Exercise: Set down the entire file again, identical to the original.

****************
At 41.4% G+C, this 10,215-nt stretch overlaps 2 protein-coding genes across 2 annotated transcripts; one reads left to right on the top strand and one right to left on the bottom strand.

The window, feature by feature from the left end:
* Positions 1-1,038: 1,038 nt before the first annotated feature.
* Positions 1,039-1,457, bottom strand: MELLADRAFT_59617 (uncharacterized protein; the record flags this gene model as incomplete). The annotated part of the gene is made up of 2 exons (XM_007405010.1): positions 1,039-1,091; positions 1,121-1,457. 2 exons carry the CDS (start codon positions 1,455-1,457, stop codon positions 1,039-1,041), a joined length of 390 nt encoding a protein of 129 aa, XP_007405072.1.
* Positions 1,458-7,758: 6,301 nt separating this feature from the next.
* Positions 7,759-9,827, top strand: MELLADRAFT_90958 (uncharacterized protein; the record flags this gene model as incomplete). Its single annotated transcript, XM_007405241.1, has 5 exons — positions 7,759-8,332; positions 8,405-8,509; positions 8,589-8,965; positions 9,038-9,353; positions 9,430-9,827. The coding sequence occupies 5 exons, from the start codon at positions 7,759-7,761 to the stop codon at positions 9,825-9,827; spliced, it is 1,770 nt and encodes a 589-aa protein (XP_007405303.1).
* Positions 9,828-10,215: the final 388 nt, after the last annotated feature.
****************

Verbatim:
At 41.4% G+C, this 10,215-nt stretch overlaps 2 protein-coding genes across 2 annotated transcripts; one reads left to right on the top strand and one right to left on the bottom strand.

The window, feature by feature from the left end:
* Positions 1-1,038: 1,038 nt before the first annotated feature.
* Positions 1,039-1,457, bottom strand: MELLADRAFT_59617 (uncharacterized protein; the record flags this gene model as incomplete). The annotated part of the gene is made up of 2 exons (XM_007405010.1): positions 1,039-1,091; positions 1,121-1,457. 2 exons carry the CDS (start codon positions 1,455-1,457, stop codon positions 1,039-1,041), a joined length of 390 nt encoding a protein of 129 aa, XP_007405072.1.
* Positions 1,458-7,758: 6,301 nt separating this feature from the next.
* Positions 7,759-9,827, top strand: MELLADRAFT_90958 (uncharacterized protein; the record flags this gene model as incomplete). Its single annotated transcript, XM_007405241.1, has 5 exons — positions 7,759-8,332; positions 8,405-8,509; positions 8,589-8,965; positions 9,038-9,353; positions 9,430-9,827. The coding sequence occupies 5 exons, from the start codon at positions 7,759-7,761 to the stop codon at positions 9,825-9,827; spliced, it is 1,770 nt and encodes a 589-aa protein (XP_007405303.1).
* Positions 9,828-10,215: the final 388 nt, after the last annotated feature.